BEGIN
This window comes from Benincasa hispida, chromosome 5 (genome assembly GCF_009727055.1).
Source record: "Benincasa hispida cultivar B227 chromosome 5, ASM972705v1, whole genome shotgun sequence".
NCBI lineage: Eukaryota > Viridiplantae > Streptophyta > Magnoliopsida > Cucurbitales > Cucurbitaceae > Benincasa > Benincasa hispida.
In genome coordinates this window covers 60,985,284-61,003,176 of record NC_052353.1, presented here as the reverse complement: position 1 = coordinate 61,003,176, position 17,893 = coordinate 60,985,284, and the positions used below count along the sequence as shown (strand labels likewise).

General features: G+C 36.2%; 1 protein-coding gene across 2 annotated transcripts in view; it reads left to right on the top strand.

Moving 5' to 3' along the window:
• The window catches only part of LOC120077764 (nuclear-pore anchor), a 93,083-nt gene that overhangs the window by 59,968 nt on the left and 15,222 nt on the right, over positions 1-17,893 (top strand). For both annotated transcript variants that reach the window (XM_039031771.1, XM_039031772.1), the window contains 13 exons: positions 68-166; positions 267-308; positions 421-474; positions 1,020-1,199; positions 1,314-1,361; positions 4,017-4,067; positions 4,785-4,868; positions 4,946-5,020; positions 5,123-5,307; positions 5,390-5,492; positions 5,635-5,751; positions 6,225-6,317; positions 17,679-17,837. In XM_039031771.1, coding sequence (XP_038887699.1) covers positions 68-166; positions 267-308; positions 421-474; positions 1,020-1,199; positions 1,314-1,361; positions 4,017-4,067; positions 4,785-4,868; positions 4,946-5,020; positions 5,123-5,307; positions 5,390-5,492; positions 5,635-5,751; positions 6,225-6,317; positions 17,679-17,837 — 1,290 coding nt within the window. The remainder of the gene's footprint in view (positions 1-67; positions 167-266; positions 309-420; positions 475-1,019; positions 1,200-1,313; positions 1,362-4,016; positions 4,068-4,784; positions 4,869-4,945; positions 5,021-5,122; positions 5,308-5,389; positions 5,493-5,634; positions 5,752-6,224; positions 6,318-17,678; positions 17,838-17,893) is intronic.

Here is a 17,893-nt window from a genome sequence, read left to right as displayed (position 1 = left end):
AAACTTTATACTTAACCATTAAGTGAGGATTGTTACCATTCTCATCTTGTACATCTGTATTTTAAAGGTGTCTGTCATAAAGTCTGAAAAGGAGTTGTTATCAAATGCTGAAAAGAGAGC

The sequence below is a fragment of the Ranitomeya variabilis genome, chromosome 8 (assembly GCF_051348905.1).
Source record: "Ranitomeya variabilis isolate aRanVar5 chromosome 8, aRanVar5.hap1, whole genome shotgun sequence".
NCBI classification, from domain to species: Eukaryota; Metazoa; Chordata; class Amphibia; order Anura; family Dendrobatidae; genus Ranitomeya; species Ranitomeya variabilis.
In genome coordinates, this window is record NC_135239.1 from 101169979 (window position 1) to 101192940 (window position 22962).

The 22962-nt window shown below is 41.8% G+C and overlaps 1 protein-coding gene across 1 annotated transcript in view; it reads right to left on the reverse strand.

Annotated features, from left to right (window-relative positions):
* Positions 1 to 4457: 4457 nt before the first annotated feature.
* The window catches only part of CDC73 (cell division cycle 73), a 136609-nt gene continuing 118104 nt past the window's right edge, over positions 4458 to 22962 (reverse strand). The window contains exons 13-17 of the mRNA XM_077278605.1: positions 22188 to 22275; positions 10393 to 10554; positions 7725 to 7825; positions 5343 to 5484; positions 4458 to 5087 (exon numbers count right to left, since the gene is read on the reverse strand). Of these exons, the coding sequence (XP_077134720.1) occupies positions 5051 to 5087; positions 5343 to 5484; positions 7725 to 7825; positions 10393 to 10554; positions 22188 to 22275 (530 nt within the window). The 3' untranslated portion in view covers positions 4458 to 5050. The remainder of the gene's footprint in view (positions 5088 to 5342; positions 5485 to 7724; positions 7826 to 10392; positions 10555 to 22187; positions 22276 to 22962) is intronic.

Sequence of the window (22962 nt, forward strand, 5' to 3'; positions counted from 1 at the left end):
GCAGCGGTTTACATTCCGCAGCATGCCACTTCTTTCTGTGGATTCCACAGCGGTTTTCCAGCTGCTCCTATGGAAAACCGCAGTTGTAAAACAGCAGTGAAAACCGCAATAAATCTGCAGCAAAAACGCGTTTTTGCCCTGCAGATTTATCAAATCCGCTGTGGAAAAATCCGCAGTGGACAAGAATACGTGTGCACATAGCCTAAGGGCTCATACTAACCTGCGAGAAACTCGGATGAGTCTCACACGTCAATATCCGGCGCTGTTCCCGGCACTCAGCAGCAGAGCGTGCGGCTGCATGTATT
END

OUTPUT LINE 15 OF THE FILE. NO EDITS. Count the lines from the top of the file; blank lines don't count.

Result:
Annotated features, from left to right (window-relative positions):